The PSB describes a program’s use of logical terminals and databases through the use of one or more Program Communication Blocks (PCBs), which describe the logical terminals (LTERM) and IMS databases the program can access. PSBs are defined in macros assembled using a PSBGEN process.
Of the different types of PCBs, a TYPE=TP, known as an I-O PCB, is usually used to receive and send information to a terminal. For BMPBATCH programs, it will be used for issuing checkpoints. An I-O PCB will always be provided to a BMP program, regardless of what’s specified in the PSB, so it isn’t necessary to modify the PSB except as documentation or as part of a company standard. If the PSB has an I-O PCB already defined, or COMPAT=YES is specified on the PSBGEN macro, IMS already sends an I-O PCB as the first storage area to the batch program, so no program changes are required. The COMPAT= parameter is used only by batch jobs; BMP jobs ignore it. Figure 2a shows an example of a PSB for a typical DLIBATCH program without an I-O PCB. Figures 2b and 2c show sample PSBs with I-O PCBs.
We had a secondary issue involving the PROCOPT parameter of a database PCB. PROCOPT= defines the processing options associated with the PCB. Because the batch trail included steps to delete, define and reformat the database, a PROCOPT=L (for INITIAL LOAD) was specified. PROCOPT=L isn’t permitted for a BMP, so the processing was changed to delete just the segments in the database, not delete and define a new database, and the PARM was changed to PROCOPT=A (meaning GET, INSERT, REPLACE DELETE). You should review the PCBs for other similar incompatible macro parameters.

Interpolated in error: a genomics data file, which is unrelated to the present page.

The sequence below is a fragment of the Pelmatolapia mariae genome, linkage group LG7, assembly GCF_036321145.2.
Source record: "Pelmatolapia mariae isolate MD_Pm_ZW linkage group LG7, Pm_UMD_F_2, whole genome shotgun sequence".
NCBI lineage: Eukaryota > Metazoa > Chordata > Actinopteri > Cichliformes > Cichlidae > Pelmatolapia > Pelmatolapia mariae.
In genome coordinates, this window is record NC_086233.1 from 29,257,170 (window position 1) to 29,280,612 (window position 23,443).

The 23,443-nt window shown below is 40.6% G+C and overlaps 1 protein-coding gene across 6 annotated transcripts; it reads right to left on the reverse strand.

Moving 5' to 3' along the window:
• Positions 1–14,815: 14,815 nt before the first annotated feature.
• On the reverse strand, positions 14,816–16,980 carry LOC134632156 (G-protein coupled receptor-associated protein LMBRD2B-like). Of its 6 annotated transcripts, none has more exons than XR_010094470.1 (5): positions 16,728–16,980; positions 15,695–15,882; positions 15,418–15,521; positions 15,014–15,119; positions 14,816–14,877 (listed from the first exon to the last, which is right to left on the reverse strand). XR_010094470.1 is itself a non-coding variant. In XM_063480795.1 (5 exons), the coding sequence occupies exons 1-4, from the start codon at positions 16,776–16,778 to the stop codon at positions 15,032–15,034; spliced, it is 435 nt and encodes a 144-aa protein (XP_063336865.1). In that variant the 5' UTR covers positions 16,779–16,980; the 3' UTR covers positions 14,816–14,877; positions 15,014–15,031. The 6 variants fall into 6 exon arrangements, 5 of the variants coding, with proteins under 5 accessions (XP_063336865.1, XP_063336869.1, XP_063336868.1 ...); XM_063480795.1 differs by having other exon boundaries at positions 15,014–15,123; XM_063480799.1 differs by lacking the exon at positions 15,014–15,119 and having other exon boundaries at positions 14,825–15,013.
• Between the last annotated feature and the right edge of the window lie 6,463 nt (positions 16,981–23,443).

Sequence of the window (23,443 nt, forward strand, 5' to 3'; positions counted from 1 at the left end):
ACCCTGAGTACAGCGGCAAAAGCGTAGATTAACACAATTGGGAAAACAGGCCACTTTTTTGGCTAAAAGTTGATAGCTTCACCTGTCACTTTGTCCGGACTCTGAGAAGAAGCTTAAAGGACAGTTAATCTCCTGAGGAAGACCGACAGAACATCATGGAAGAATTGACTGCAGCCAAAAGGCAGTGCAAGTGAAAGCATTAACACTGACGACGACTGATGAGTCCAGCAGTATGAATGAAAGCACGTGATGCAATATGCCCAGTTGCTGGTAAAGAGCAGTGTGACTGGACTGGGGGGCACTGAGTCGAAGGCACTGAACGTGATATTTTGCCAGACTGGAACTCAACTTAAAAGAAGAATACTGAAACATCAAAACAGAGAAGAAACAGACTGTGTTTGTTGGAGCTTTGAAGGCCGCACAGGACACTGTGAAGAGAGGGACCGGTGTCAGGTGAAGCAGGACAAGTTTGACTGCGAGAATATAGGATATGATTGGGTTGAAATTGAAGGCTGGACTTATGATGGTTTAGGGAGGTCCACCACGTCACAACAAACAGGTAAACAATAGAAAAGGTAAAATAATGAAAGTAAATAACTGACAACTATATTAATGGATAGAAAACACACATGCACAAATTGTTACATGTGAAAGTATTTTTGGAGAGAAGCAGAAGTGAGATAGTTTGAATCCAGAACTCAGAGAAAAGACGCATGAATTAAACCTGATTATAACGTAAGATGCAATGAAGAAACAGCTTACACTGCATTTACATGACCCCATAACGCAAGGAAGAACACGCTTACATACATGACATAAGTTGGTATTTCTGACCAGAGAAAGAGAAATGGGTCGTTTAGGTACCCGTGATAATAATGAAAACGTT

The MBR= parameter of the BMP proc PARM identifies the executable load module. The PSB= parameter identifies the PSB used by the load module. Since IMS will always send an I-O PCB to the program, the storage area for that block must be accounted for as the first data area in the program’s LINKAGE SECTION and with an ENTRY statement in the beginning of the PROCEDURE DIVISION. Although including the data area names on the PROCEDURE DIVISION is documented, use of the ENTRY statement is a more common coding technique (see Figure 3).
Checkpoints are used to commit updates and free segment locks for access by other programs. Since DLIBATCH jobs had exclusive control of the databases, they may not have had checkpoints coded. BMPs will be sharing resources with online IMS transactions and, possibly, other BMPs, so periodic checkpoints are required to avoid database locking and unnecessary resource retention. If checkpoints already exist, the frequency may need to be adjusted to release resources more often for a BMP. Guidelines for setting checkpoints can be found in the IMS Application Programming: Design Guide.
The APPLCTN Macro